Sasha Yusof could not find loungewear that didn’t look like pyjamas. “It started when I became a mom, and people kept coming over unannounced to see the baby. Because I was always focused on my new baby, I was never dressed for the occasion … And I couldn’t find clothes that were breastfeeding-friendly, comfortable and didn’t look like pyjamas. I would go to places like Muji and Uniqlo but the clothes still looked like pyjamas,” she says. After she shared her woes with her husband, he suggested that it might be something she could look into.
Sasha had had a diverse career — from writing and working in the corporate world to a stint as a buyer at FashionValet — and she was ready to start something new. Deciding that she wanted a partner, she approached her friend, Aina Elias, a speech therapist at Pantai Hospital Kuala Lumpur.
“At that time, I had sold my practice to take care of my kids and I was working more as a locum in different centres, so I wasn’t working full-time. I was always on the go, going to the gym, picking up my kids from school, going to appointments — and I was always dressed horribly. So when Sasha came to me with the idea, I thought it was great,” Aina says.
And so, the loungewear brand Lulla — a play on the word lullaby — was born. The partners did not want to rush into things, spending almost a year to formulate their brand identity and really focus on the details. “We spent a lot of time researching and we really honed in on what we wanted to achieve in terms of materials and finishes. We didn’t want to skimp on details and fabrics. We had to do a lot of sample rounds to get it just right,” explains Sasha.
Other than being particular about materials, they also had specific guidelines for their designs. “We wanted something flattering for all body types — that was our first criteria. That was a challenge on its own because obviously, everyone has a different body type, so that was why we did a round of samples. We tested the samples out on friends — some were bigger, some tinier. It was definitely a challenge to get the sizing right,” says Aina.
The friends hope that as their business grows, they will be able to include more sizes.
The style aesthetic for Lulla’s loungewear is not about being trendy, but rather, timeless and chic. For both founders, Lulla’s clothing must maintain three key qualities: comfort, so you can go about your day feeling good; versatility, in that the pieces can be mixed and matched with your current wardrobe; and functionality, so your outfit can take you from being out and about to relaxing at home.
The loungewear is effortless, making it easier for women with busy lifestyles. “I found that how you dress really affects how you feel. Because if you’re in this zone of feeling down about yourself, you feel like crap and you look like crap, it’s just a vicious cycle that you can’t get out of,” says Sasha.
The ladies registered their company in September last year, aiming to launch at the beginning of 2020. However, Covid-19 changed their plans quite drastically, especially since their stock was produced in China. “We initially wanted to make it fully homegrown, so we did try manufacturers in Malaysia but it was too expensive … I suppose we knew we were dealing with a niche market, so it was never in our plan to mass produce, anyway. We wanted something that was a bit more exclusive and not fast fashion,” says Aina.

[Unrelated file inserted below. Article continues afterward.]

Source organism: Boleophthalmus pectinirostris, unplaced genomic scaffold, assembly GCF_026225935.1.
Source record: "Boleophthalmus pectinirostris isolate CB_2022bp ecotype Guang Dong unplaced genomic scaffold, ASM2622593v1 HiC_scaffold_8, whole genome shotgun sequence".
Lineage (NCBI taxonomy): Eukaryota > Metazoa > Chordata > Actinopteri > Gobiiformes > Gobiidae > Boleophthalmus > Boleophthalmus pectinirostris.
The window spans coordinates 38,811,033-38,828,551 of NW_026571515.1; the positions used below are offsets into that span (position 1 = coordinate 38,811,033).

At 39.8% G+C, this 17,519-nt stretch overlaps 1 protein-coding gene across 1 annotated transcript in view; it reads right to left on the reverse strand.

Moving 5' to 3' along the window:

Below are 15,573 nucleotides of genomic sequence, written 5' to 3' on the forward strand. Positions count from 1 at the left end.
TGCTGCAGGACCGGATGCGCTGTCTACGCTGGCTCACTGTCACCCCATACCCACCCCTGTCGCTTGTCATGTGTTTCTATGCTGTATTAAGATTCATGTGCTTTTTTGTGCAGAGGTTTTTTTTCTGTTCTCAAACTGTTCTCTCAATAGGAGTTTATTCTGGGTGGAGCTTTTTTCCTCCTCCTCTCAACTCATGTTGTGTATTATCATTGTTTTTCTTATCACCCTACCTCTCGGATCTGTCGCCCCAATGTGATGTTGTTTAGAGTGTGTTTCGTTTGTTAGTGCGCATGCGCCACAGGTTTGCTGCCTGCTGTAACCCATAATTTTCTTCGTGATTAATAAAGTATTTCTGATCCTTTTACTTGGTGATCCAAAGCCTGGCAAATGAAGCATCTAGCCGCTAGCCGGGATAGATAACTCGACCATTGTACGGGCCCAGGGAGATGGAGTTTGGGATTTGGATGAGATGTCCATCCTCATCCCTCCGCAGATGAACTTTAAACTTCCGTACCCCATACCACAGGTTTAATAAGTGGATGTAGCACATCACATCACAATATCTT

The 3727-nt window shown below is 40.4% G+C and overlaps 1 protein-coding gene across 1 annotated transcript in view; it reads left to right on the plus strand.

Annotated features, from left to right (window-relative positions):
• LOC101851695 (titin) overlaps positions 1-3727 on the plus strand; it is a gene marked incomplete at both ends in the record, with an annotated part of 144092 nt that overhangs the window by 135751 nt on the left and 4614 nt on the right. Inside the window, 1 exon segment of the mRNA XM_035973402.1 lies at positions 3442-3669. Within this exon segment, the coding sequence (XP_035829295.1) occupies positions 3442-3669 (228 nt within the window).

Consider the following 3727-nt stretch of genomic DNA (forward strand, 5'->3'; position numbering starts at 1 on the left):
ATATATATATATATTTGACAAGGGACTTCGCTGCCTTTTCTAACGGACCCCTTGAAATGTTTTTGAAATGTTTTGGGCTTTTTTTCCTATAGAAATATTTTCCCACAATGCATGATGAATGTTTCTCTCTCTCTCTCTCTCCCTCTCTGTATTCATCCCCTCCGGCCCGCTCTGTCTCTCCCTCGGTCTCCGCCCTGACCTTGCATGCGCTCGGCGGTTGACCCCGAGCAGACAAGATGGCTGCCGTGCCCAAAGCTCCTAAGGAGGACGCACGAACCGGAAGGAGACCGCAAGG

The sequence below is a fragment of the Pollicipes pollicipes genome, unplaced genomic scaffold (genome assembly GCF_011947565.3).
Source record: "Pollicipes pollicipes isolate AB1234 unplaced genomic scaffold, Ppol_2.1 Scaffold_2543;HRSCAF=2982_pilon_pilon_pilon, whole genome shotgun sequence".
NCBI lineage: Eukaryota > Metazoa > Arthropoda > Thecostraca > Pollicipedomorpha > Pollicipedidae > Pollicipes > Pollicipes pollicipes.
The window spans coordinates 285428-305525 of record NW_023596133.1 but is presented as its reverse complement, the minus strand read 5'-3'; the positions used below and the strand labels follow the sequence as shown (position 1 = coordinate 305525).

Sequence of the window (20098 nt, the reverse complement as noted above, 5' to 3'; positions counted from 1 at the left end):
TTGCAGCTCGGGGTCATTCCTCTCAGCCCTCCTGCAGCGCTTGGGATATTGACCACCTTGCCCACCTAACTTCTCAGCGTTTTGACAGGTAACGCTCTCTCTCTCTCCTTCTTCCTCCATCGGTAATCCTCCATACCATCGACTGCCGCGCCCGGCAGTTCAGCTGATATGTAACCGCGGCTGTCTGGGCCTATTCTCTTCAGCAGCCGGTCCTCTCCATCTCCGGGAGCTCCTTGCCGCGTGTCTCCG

They began selling their wares to friends and friends of friends in July and were surprised by the volume of positive feedback.
Lulla currently has seven stylish designs that are comfortable, versatile and functional. “We wanted something that would cater for every side of your personality. For example, the slip dress Havana is sexier, and if you want to go out in it, you can throw on a jacket. As for Petra, we have friends who wear it to the office because it’s a bit more tapered. And we even have pieces that you could wear to the beach, so we really thought about designs that would fit a lot of scenarios and places that you would go,” says Aina.
Construction of their website, which was launched in August, was perhaps the most challenging part of starting their business as neither Aina nor Sasha had a technical background, but they learnt as they went along.
Sales have been very promising. “Our biggest regret is not producing more initially. Right now, we are in the process of restocking, as we’ve actually sold quite a bit. With restocking, you have to put in a new order and wait four to six weeks. We were too cautious,” Sasha explains, adding that it was because they were self-funding and wanted to ensure that customers actually liked their designs before they made more clothes.
“We wanted to create something with a positive impact. We wanted to create something that had good causes attached to it, rather than creating just a fashion brand,” says Aina. Therefore, Lulla runs campaigns that champion causes such as mental health awareness, where they did an Instagram Live to discuss depression, and breast cancer awareness, where they held a competition with prizes that included a free mammogram. “I think for any platform with a following, you have to try and make as much of a good impact as you can,” adds Sasha.
Lulla plans to add more designs as well as continue offering its current favourites in new colourways. The partners want to establish their business as a lifestyle brand and while they have already ventured into men’s loungewear, they also intend to include more lifestyle products such as scrunchies. “We’re not focused on trends. We’re focused on comfort, versatility and functionality. At the same time, we’re not saying that we’re not trendy. We’re timeless. No fuss,” says Sasha.
This article first appeared on Dec 7, 2020 in The Edge Malaysia.